All of this comes with a caveat: cybersecurity. If the entire industry relies on a single service provider, SIX, and a single operating system, ATMFutura, then a single vulnerability such as the infamous MS 17-010, could cripple the entire industry. In much the same way as the WannaCry outbreak in 2017, the service disruption alone causes significant damage in addition to the potential for a true compromise of the ATM network.

 

On the other hand, a single unified system would also bring the combined resources of all Swiss banks and security firms together to evaluate and maintain a single system. This would effectively pour more security related resources into a national Swiss ATM network than any bank or manufacturer could alone. The impact of a compromise, zero-day or insider threat is significantly greater in a unified system because all elements of the ATM network could be affected. However, the likelihood of a compromise, zero-day or sider threat is significantly less due to the sheer volume of resources and effort that can be spent on cybersecurity.

 

Avoid Total Compromise

 

In a completely diversified scenario, the Swiss ATM networks would be a patchwork of different operating systems, interfaces, software and service offerings. Each and every system would use unique controls and methods to accomplish different, but similar, goals. Additionally, the potential for poor user experience and ballooning service costs would be high. The Swiss ATM industry is currently composed of many different actors with roughly 20 mainstream configurations. With varying service offerings, provider networks and maintenance operations, the diversified Swiss ATM network leaves something to be desired.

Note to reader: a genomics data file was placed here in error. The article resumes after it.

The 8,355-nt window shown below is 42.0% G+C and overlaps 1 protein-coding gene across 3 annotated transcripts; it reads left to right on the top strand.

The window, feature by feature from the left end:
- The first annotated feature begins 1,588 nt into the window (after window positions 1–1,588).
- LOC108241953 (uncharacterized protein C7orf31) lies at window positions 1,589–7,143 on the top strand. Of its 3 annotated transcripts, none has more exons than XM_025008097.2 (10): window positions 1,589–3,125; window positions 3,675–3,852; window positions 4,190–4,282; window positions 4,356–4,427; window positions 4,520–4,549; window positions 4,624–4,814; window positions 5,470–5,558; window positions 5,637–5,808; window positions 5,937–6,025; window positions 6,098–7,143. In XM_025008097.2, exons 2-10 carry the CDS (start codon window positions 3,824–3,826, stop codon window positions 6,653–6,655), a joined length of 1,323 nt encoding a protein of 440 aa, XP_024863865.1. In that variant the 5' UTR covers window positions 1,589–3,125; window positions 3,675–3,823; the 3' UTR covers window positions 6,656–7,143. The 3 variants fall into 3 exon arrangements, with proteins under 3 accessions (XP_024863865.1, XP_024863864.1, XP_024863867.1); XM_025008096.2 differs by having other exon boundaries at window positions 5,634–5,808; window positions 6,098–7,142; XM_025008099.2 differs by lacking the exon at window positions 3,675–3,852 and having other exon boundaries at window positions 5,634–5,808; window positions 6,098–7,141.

Cybersecurity, as it is today, also leaves something to be desired. Irregular maintenance and patching, as well as limited penetration tests and code reviews, open ATMs up to compromise. However, a single vulnerability or insider threat would barely dent the ATM industry as a whole. It would be like all the ATMs of a single national bank in the US going offline. The service disruption would be a nuisance, but customers could easily walk a block or two to the next bank which would probably not be affected.

 

The diversified ATM network, or any system in general, is extremely resilient as a whole. The odds of nearly two dozen separately designed and maintained systems being compromised is slim, and the impact of a compromise, zero-day or insider threat is minuscule with so many different system configurations. On the flip side, the likelihood of a compromise, zero-day or insider threat is considerably higher due to resource strain, lack of maintenance and sheer attack surface.

 

Conclusion

 

The debate has begun and will continue until a decisive event or technology shows unified or diversified to be far superior. The prospect of unified systems is elegant and pooling the cybersecurity resources of entire industries would create a formidable force toward absolute security. Nevertheless; the impact of one vulnerability could render a critical system of an entire country, vulnerable.